For many things we make and consume, markets connect the provider to the consumer, and to libertarians, that’s just how things ought to be. More than most, we are even comparatively comfortable with extending the market process to unconventional and controversial goods and services.

But the cases when many people might balk at a market solution, markets don’t necessarily disappear. Instead, market exchanges are obfuscated: People engage in market-like behavior anyway, but they take steps to hide what they’re up to, and they talk about it in very different terms. Examples include payola, in which influence on an audience is purchased for cash; Islamic finance, in which interest payments are forbidden, but lenders’ risks are nonetheless compensated; and paying for bottle service in nightclubs - on the tacit understanding that those pricey bottles of vodka also secure the company of attractive young women.

In recent years sociologists have increasingly turned their attention to these phenomena, which are of obvious interest to those who support free markets and market-friendly public policies: What are the policy implications of obfuscated exchange? Where is it likely to arise? And how can the law properly treat the exchanges that we perhaps would rather not think of as exchanges at all?

Our lead essayist this month is Professor Gabriel Rossman of UCLA, whose lead essay offers a conceptual introduction to the field and offers suggestions on how cultures overcome taboos related to the market process. Joining him will be Professor Alan Page Fiske, also of UCLA, as well as Professor Michael C. Munger of Duke University and Professor Alex Tabarrok of George Mason University; each will write a formal response, and discussion will continue through the month. Comments on all essays will likewise remain open throughout the month, and we invite you to join in.

Lead Essay

  • In nearly all cases, markets are how most of us obtain and provide goods and services. But in some situations, recourse to markets is disfavored - whether rightly or wrongly - and in those cases, participants sometimes resort to what is known as an obfuscated exchange: Transactions may occur in which the good or service is provided, and in which the provider is compensated, but the whole thing still looks much less like a market transaction than it otherwise might. Examples are many, including everything from radio payola to Islamic finance. Professor Gabriel Rossman offers an introduction to this fascinating world and speculates on how cultures overcome their scruples about using markets.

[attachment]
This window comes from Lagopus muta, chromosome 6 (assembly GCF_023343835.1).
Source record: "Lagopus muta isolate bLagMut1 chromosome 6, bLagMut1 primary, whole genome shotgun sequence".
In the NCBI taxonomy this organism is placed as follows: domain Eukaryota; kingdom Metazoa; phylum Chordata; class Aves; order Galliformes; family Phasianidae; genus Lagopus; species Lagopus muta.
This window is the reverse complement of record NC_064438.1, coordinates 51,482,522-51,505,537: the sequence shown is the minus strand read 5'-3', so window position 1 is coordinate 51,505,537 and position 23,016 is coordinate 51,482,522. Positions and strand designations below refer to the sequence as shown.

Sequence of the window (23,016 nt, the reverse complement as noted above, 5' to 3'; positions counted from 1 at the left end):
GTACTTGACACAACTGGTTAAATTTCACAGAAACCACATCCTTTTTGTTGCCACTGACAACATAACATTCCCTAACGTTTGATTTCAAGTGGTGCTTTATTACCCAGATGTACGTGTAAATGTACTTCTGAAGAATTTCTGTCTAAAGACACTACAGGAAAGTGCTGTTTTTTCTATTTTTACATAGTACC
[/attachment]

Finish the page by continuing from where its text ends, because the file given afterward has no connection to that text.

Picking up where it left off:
Response Essays

  • Michael C. Munger notes that objections to exchange typically arise from the perception of unequal bargaining power; these perceptions commonly are the source of the need to obfuscate. And yet obfuscation increases transaction costs. Even in the case of government subsidies to industry, obfuscation plays exactly this role, for we would perhaps find direct cash transfers even more objectionable than indirect, regulatory subsidies, which are not so easily talked about as just a sop to a favored few. But this is hardly the only time when obfuscation happens, and Munger concludes by promising to examine in a later essay when hidden exchanges should and should not be recommended.

  • The examples that Gabriel Rossman analyzes are special cases of a general pattern, says Alan Page Fiske: What people say about social relationships commonly diverges from the actual nature of the relationship. This is not limited to obfuscation of market behavior; other things sometimes masquerade as commercial transactions instead, and various types of non-commercial interactions masquerade as one another. Further, individuals commonly act to preserve a beneficial ambiguity in their social relations, seeking to retain a pattern of options that would be foreclosed by a strict definition of the nature of their relationships. And at times, we may even be personally unaware of what our social minds are doing - and mischaracterize a relationship without realizing it.

  • Alex Tabarrok notes that for evolutionary reasons, humans tend to think in wealth-destroying ways about certain types of exchange. Obfuscation can help us work around the constraints of our lizard brains, saving lives in the process. Such happens in the obfuscated markets for organs in Iran and Israel. But obfuscation can do more than that: It can also allow participants to preserve certain kinds of social status that they might not want to forego. Obfuscation, then, is not mere dishonesty. It’s a way of negotiating social hierarchies while also participating in a market.

The Conversation

Related at Cato

Cato Unbound: Perverse Incentives: Sex Work and the Law,” December 2013

Cato Unbound: What Are the Limits to Markets?” November 2015

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